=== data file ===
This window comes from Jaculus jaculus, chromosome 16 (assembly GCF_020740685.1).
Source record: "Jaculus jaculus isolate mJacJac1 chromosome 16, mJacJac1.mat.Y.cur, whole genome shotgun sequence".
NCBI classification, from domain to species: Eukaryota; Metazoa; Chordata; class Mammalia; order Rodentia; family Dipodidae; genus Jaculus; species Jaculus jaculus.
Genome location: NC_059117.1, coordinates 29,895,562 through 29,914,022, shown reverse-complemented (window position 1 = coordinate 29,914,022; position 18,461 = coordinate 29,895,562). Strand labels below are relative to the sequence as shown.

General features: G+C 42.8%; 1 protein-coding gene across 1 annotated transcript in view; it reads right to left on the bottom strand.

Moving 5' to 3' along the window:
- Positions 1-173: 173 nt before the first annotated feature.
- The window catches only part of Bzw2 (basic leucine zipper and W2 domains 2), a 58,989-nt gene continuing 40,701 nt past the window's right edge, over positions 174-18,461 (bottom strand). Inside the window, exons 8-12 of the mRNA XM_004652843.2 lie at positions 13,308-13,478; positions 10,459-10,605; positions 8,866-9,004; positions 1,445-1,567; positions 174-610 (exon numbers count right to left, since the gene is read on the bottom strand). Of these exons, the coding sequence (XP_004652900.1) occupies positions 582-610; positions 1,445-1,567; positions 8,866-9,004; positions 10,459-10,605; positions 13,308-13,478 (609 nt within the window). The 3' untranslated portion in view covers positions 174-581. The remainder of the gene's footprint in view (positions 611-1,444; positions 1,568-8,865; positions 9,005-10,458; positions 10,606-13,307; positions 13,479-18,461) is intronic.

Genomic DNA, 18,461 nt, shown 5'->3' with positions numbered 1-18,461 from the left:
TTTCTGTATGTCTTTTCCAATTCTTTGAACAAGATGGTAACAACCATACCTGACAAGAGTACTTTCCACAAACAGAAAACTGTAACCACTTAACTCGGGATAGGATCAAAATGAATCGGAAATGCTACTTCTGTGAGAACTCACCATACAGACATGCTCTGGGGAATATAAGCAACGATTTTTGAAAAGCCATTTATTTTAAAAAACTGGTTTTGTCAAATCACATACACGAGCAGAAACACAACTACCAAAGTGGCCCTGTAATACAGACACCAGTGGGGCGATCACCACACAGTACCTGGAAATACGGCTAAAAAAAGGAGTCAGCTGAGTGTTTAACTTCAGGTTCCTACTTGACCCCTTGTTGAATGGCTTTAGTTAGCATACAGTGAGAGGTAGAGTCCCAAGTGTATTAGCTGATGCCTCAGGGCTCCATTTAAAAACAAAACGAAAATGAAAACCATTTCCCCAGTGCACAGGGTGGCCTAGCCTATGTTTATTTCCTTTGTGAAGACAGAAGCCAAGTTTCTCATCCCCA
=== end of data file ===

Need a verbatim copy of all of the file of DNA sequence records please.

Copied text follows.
This window comes from Jaculus jaculus, chromosome 16 (assembly GCF_020740685.1).
Source record: "Jaculus jaculus isolate mJacJac1 chromosome 16, mJacJac1.mat.Y.cur, whole genome shotgun sequence".
NCBI classification, from domain to species: Eukaryota; Metazoa; Chordata; class Mammalia; order Rodentia; family Dipodidae; genus Jaculus; species Jaculus jaculus.
Genome location: NC_059117.1, coordinates 29,895,562 through 29,914,022, shown reverse-complemented (window position 1 = coordinate 29,914,022; position 18,461 = coordinate 29,895,562). Strand labels below are relative to the sequence as shown.

General features: G+C 42.8%; 1 protein-coding gene across 1 annotated transcript in view; it reads right to left on the bottom strand.

Moving 5' to 3' along the window:
- Positions 1-173: 173 nt before the first annotated feature.
- The window catches only part of Bzw2 (basic leucine zipper and W2 domains 2), a 58,989-nt gene continuing 40,701 nt past the window's right edge, over positions 174-18,461 (bottom strand). Inside the window, exons 8-12 of the mRNA XM_004652843.2 lie at positions 13,308-13,478; positions 10,459-10,605; positions 8,866-9,004; positions 1,445-1,567; positions 174-610 (exon numbers count right to left, since the gene is read on the bottom strand). Of these exons, the coding sequence (XP_004652900.1) occupies positions 582-610; positions 1,445-1,567; positions 8,866-9,004; positions 10,459-10,605; positions 13,308-13,478 (609 nt within the window). The 3' untranslated portion in view covers positions 174-581. The remainder of the gene's footprint in view (positions 611-1,444; positions 1,568-8,865; positions 9,005-10,458; positions 10,606-13,307; positions 13,479-18,461) is intronic.

Genomic DNA, 18,461 nt, shown 5'->3' with positions numbered 1-18,461 from the left:
TTTCTGTATGTCTTTTCCAATTCTTTGAACAAGATGGTAACAACCATACCTGACAAGAGTACTTTCCACAAACAGAAAACTGTAACCACTTAACTCGGGATAGGATCAAAATGAATCGGAAATGCTACTTCTGTGAGAACTCACCATACAGACATGCTCTGGGGAATATAAGCAACGATTTTTGAAAAGCCATTTATTTTAAAAAACTGGTTTTGTCAAATCACATACACGAGCAGAAACACAACTACCAAAGTGGCCCTGTAATACAGACACCAGTGGGGCGATCACCACACAGTACCTGGAAATACGGCTAAAAAAAGGAGTCAGCTGAGTGTTTAACTTCAGGTTCCTACTTGACCCCTTGTTGAATGGCTTTAGTTAGCATACAGTGAGAGGTAGAGTCCCAAGTGTATTAGCTGATGCCTCAGGGCTCCATTTAAAAACAAAACGAAAATGAAAACCATTTCCCCAGTGCACAGGGTGGCCTAGCCTATGTTTATTTCCTTTGTGAAGACAGAAGCCAAGTTTCTCATCCCCA